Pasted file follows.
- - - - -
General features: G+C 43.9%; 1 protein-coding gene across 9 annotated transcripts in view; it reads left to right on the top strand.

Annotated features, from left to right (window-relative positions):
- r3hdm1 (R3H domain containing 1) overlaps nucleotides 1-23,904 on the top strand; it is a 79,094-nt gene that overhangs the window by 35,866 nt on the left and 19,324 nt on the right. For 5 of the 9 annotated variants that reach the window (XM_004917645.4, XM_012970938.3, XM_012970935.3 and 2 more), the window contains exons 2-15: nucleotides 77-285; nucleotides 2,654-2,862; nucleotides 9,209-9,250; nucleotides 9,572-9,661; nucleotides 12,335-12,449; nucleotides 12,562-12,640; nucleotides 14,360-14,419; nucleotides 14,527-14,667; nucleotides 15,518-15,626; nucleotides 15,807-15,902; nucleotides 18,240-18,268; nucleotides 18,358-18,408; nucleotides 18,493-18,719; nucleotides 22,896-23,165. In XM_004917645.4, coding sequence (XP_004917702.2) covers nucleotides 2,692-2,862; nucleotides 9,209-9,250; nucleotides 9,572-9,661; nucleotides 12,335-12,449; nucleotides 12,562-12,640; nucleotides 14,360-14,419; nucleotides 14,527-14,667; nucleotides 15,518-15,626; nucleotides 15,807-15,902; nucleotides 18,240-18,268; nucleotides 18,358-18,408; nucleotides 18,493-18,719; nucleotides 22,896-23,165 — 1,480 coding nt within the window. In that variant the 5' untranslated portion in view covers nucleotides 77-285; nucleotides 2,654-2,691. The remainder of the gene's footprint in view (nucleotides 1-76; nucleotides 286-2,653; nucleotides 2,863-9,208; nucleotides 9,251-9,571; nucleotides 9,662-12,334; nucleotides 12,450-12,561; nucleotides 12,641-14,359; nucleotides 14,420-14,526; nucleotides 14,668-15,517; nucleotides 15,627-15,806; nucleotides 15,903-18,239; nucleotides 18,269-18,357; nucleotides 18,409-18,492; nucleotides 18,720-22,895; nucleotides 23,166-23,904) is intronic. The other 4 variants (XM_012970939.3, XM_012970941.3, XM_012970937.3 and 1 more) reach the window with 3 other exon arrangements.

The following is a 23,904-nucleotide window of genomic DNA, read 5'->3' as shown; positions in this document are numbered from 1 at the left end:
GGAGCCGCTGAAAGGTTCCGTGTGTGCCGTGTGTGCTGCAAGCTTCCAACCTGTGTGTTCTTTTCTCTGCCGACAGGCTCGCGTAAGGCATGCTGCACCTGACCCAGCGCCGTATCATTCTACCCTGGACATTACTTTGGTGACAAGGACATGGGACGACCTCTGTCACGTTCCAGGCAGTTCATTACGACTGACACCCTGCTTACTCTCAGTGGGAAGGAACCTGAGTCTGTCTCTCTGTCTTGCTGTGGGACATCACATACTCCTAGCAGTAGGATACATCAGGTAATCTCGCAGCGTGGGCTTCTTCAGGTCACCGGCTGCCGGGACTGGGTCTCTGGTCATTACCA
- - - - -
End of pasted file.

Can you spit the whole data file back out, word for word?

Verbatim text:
General features: G+C 43.9%; 1 protein-coding gene across 9 annotated transcripts in view; it reads left to right on the top strand.

Annotated features, from left to right (window-relative positions):
- r3hdm1 (R3H domain containing 1) overlaps nucleotides 1-23,904 on the top strand; it is a 79,094-nt gene that overhangs the window by 35,866 nt on the left and 19,324 nt on the right. For 5 of the 9 annotated variants that reach the window (XM_004917645.4, XM_012970938.3, XM_012970935.3 and 2 more), the window contains exons 2-15: nucleotides 77-285; nucleotides 2,654-2,862; nucleotides 9,209-9,250; nucleotides 9,572-9,661; nucleotides 12,335-12,449; nucleotides 12,562-12,640; nucleotides 14,360-14,419; nucleotides 14,527-14,667; nucleotides 15,518-15,626; nucleotides 15,807-15,902; nucleotides 18,240-18,268; nucleotides 18,358-18,408; nucleotides 18,493-18,719; nucleotides 22,896-23,165. In XM_004917645.4, coding sequence (XP_004917702.2) covers nucleotides 2,692-2,862; nucleotides 9,209-9,250; nucleotides 9,572-9,661; nucleotides 12,335-12,449; nucleotides 12,562-12,640; nucleotides 14,360-14,419; nucleotides 14,527-14,667; nucleotides 15,518-15,626; nucleotides 15,807-15,902; nucleotides 18,240-18,268; nucleotides 18,358-18,408; nucleotides 18,493-18,719; nucleotides 22,896-23,165 — 1,480 coding nt within the window. In that variant the 5' untranslated portion in view covers nucleotides 77-285; nucleotides 2,654-2,691. The remainder of the gene's footprint in view (nucleotides 1-76; nucleotides 286-2,653; nucleotides 2,863-9,208; nucleotides 9,251-9,571; nucleotides 9,662-12,334; nucleotides 12,450-12,561; nucleotides 12,641-14,359; nucleotides 14,420-14,526; nucleotides 14,668-15,517; nucleotides 15,627-15,806; nucleotides 15,903-18,239; nucleotides 18,269-18,357; nucleotides 18,409-18,492; nucleotides 18,720-22,895; nucleotides 23,166-23,904) is intronic. The other 4 variants (XM_012970939.3, XM_012970941.3, XM_012970937.3 and 1 more) reach the window with 3 other exon arrangements.

The following is a 23,904-nucleotide window of genomic DNA, read 5'->3' as shown; positions in this document are numbered from 1 at the left end:
GGAGCCGCTGAAAGGTTCCGTGTGTGCCGTGTGTGCTGCAAGCTTCCAACCTGTGTGTTCTTTTCTCTGCCGACAGGCTCGCGTAAGGCATGCTGCACCTGACCCAGCGCCGTATCATTCTACCCTGGACATTACTTTGGTGACAAGGACATGGGACGACCTCTGTCACGTTCCAGGCAGTTCATTACGACTGACACCCTGCTTACTCTCAGTGGGAAGGAACCTGAGTCTGTCTCTCTGTCTTGCTGTGGGACATCACATACTCCTAGCAGTAGGATACATCAGGTAATCTCGCAGCGTGGGCTTCTTCAGGTCACCGGCTGCCGGGACTGGGTCTCTGGTCATTACCA